5 Reasons Why Music Creatives Should Use Periscope More Often

I know people love Snapchat, especially because of the “major keys” that DJ Khaled drops on there. When I get on there, I like it too. It’s extremely convenient for short stories. However, the long stories filled with videos, are annoying to me, especially from creatives. I don’t know about you all, but I’m not trying to see 25 10 second videos of a performance over on Snapchat. That goes for Instagram video and Vine as well. You can only see 1 minute videos on Instagram and 6 seconds on Vine. 

However, if a creative is live streaming their performance on a platform where the stream is consistent, then I would be fine with it. That’s where platforms like YouTube, Facebook Live, and Periscope are really cool. But, personally, as you can tell from the title of this post, I prefer Periscope over the other two tools.  

Seeing artists such as Erykah Badu, Lalah Hathaway, Royce da 5’9, 9th Wonder, Khrysis, and Logic do live streams on Periscope are awesome. From rehearsals, behind the scenes of their creative processes, and performances to random conversations with fans, I love seeing music creatives share their creative lives with everyone that wants to watch. There are a few reasons why I choose Periscope for music creatives: 

Periscope provides lengthy streaming and instant conversations with your viewers. 

You can stream for 10 seconds or for multiple hours (as long as you have wifi access and a charger) on Periscope, chat, and see how viewers feel about what you’re doing as you go on right from your phone. I’m sure someone is gonna say that you can chat with your viewers on YouTube & Facebook Live too but with even more flexibility since you can use a laptop as well. However, Facebook Live only allows you to stream for up to 90 minutes, while YouTube & Periscope allows you to stream for as long as you want.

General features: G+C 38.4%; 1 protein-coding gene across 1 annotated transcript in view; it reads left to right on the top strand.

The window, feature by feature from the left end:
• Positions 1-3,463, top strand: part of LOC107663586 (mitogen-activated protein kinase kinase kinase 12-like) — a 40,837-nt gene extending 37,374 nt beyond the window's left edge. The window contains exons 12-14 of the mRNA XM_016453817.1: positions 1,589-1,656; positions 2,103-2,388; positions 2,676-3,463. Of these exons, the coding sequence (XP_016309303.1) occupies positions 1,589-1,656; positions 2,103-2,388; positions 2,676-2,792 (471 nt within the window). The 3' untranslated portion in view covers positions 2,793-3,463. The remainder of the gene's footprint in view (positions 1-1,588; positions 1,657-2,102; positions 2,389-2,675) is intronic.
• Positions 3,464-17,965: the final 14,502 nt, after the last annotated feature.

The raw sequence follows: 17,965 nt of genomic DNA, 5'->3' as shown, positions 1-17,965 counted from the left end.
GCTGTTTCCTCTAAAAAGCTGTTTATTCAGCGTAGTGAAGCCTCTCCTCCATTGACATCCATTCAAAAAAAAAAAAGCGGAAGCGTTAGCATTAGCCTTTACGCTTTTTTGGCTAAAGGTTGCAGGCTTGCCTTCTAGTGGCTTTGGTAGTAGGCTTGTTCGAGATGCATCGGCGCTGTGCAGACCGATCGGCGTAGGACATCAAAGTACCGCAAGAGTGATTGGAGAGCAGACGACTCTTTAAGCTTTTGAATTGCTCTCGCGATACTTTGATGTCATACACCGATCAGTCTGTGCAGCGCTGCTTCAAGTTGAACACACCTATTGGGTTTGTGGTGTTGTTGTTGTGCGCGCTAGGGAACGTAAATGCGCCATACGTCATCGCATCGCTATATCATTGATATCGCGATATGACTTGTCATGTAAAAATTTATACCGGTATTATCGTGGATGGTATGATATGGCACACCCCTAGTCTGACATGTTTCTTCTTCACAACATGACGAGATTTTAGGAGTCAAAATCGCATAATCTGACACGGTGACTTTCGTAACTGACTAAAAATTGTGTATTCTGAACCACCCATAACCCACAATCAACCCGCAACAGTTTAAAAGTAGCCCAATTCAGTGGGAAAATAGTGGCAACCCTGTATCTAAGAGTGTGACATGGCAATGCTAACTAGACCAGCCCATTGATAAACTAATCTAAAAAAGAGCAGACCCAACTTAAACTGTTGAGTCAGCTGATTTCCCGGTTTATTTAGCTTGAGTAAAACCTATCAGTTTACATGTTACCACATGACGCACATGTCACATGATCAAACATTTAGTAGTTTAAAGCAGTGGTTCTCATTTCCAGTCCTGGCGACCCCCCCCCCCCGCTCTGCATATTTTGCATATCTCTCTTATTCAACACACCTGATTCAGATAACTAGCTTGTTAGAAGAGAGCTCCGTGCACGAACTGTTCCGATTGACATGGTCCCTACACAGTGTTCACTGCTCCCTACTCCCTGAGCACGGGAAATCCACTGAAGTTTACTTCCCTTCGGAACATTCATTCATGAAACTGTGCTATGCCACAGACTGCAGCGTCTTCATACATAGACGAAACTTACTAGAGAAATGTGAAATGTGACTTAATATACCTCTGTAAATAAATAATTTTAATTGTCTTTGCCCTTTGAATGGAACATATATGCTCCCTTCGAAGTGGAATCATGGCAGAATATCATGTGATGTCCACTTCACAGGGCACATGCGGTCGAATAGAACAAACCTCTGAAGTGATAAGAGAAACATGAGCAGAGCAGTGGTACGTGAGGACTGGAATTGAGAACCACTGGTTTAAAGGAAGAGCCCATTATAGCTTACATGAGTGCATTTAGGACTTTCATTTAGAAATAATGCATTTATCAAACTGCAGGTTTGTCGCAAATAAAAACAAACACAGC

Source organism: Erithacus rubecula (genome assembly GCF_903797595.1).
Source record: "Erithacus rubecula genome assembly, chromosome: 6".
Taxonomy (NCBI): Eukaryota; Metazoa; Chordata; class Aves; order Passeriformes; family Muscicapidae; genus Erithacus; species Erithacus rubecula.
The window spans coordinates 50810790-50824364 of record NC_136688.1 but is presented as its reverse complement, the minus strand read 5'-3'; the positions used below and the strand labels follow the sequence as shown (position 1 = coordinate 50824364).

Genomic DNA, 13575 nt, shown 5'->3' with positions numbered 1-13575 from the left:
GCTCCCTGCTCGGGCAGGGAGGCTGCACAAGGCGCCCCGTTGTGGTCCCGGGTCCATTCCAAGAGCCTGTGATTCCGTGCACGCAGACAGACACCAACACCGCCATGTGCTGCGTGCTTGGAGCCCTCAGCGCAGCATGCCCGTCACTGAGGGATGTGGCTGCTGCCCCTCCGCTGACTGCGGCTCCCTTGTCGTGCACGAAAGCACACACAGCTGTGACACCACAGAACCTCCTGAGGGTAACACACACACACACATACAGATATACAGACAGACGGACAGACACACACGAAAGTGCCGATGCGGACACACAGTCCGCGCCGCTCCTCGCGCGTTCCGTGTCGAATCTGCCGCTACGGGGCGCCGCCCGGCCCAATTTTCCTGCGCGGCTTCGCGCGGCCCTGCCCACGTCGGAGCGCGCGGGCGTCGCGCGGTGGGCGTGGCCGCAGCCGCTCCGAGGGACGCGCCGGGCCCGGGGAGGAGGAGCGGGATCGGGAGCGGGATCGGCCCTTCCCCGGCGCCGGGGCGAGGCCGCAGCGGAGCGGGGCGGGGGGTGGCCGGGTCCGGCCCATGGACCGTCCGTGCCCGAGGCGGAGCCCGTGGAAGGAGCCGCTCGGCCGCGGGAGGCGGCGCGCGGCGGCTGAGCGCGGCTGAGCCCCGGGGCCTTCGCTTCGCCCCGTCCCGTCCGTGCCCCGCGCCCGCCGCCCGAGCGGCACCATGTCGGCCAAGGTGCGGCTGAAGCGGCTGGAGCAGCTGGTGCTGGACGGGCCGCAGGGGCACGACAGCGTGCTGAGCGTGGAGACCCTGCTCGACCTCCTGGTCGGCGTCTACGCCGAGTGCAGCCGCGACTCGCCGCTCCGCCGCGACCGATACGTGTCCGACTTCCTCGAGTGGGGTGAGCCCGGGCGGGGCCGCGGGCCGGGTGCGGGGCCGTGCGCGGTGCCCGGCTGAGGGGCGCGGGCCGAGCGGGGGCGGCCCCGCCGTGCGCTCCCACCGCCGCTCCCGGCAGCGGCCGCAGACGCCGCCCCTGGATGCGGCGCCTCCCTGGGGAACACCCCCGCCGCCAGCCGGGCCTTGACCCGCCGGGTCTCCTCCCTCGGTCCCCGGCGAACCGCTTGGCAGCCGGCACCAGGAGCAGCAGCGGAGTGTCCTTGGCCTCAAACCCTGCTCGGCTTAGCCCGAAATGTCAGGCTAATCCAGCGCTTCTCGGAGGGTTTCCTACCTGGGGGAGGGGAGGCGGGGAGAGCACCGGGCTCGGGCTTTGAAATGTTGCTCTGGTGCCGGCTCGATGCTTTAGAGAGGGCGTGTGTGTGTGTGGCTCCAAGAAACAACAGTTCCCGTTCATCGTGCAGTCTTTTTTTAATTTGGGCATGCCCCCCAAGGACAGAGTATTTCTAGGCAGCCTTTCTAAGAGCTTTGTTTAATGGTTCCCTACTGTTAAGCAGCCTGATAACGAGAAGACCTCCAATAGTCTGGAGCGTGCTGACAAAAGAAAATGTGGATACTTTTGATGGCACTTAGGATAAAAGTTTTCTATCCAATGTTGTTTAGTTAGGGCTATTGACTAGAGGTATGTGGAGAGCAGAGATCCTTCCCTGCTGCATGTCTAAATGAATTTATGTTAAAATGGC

Periscope is simple to use. 

Snapchat took a while to learn. I’ve never used Facebook Live, but it looks similar to the setup of Periscope, so I believe it’s also simple to use. But, YouTube live streaming involves multiple steps to get it going. 

You can download the live stream from Periscope’s app and post onto YouTube and Facebook. 

Once you’re done streaming, you can download the stream and repurpose it for YouTube and Facebook. You can even add the snippets on Snapchat & Instagram to preview it for folks to check out over on Periscope, YouTube or Facebook.  

Periscope streams can automatically go on your Twitter profile when you go live. 

If you’re on Twitter (which you should be), you automatically have a Periscope account because Twitter owns Periscope. So, when you go live on Periscope, you can immediately share your stream on Twitter. People can also watch your stream, live and recorded, from their Twitter timelines, especially via computer. 

Periscope isn’t filled with artists, but it is filled with marketers and PR professionals. 

Most artists are over on Snapchat and Instagram with their videos, which gives you an opportunity to shine on another platform. This is where Periscope comes in, which is underutilized by artists. Now, why is the marketing/PR issue a good thing? Well, if you’re a lesser known artist that hasn’t built up their team yet, this is an opportunity to get people on your team that understand social media and can help you get to the next level in your career.  If that doesn’t work, then use some of the tips they share. Either way, you’re winning.

If you’re interested in going live on Periscope, check out this article from HypeBot about what types of things to stream and this article from Berklee on useful tips for artists to consider when using Periscope. 

Advertisements